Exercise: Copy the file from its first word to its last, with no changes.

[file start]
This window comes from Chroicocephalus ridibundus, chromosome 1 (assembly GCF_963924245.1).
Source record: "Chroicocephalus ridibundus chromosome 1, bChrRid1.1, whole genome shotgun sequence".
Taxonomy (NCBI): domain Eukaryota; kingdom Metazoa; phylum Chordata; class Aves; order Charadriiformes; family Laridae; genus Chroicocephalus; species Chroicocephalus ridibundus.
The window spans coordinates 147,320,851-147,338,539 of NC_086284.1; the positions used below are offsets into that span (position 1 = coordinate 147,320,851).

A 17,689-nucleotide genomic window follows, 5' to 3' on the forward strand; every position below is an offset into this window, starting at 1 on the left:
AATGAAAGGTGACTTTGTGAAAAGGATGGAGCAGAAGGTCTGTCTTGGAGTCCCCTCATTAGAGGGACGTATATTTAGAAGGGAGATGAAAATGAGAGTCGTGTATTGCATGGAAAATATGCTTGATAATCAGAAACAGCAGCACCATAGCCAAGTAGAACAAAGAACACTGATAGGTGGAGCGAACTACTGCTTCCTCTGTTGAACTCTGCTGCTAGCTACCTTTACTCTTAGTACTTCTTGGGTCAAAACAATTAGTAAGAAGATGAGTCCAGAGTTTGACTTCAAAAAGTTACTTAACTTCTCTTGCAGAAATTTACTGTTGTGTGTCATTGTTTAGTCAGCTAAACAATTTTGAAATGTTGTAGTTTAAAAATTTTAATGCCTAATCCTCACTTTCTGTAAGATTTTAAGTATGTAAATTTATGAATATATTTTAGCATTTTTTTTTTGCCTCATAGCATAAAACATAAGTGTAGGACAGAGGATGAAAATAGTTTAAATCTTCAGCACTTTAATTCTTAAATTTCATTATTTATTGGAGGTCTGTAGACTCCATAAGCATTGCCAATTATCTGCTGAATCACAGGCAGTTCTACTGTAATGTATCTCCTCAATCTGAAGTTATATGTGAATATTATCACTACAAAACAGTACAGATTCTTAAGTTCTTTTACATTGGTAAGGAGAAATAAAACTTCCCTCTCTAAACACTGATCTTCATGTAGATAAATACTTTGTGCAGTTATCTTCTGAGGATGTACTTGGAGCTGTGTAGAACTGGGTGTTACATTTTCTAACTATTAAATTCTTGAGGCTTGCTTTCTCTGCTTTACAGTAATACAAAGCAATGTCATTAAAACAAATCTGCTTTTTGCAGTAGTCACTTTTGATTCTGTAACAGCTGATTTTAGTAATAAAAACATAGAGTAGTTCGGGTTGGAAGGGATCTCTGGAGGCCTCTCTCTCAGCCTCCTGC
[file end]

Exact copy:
This window comes from Chroicocephalus ridibundus, chromosome 1 (assembly GCF_963924245.1).
Source record: "Chroicocephalus ridibundus chromosome 1, bChrRid1.1, whole genome shotgun sequence".
Taxonomy (NCBI): domain Eukaryota; kingdom Metazoa; phylum Chordata; class Aves; order Charadriiformes; family Laridae; genus Chroicocephalus; species Chroicocephalus ridibundus.
The window spans coordinates 147,320,851-147,338,539 of NC_086284.1; the positions used below are offsets into that span (position 1 = coordinate 147,320,851).

A 17,689-nucleotide genomic window follows, 5' to 3' on the forward strand; every position below is an offset into this window, starting at 1 on the left:
AATGAAAGGTGACTTTGTGAAAAGGATGGAGCAGAAGGTCTGTCTTGGAGTCCCCTCATTAGAGGGACGTATATTTAGAAGGGAGATGAAAATGAGAGTCGTGTATTGCATGGAAAATATGCTTGATAATCAGAAACAGCAGCACCATAGCCAAGTAGAACAAAGAACACTGATAGGTGGAGCGAACTACTGCTTCCTCTGTTGAACTCTGCTGCTAGCTACCTTTACTCTTAGTACTTCTTGGGTCAAAACAATTAGTAAGAAGATGAGTCCAGAGTTTGACTTCAAAAAGTTACTTAACTTCTCTTGCAGAAATTTACTGTTGTGTGTCATTGTTTAGTCAGCTAAACAATTTTGAAATGTTGTAGTTTAAAAATTTTAATGCCTAATCCTCACTTTCTGTAAGATTTTAAGTATGTAAATTTATGAATATATTTTAGCATTTTTTTTTTGCCTCATAGCATAAAACATAAGTGTAGGACAGAGGATGAAAATAGTTTAAATCTTCAGCACTTTAATTCTTAAATTTCATTATTTATTGGAGGTCTGTAGACTCCATAAGCATTGCCAATTATCTGCTGAATCACAGGCAGTTCTACTGTAATGTATCTCCTCAATCTGAAGTTATATGTGAATATTATCACTACAAAACAGTACAGATTCTTAAGTTCTTTTACATTGGTAAGGAGAAATAAAACTTCCCTCTCTAAACACTGATCTTCATGTAGATAAATACTTTGTGCAGTTATCTTCTGAGGATGTACTTGGAGCTGTGTAGAACTGGGTGTTACATTTTCTAACTATTAAATTCTTGAGGCTTGCTTTCTCTGCTTTACAGTAATACAAAGCAATGTCATTAAAACAAATCTGCTTTTTGCAGTAGTCACTTTTGATTCTGTAACAGCTGATTTTAGTAATAAAAACATAGAGTAGTTCGGGTTGGAAGGGATCTCTGGAGGCCTCTCTCTCAGCCTCCTGC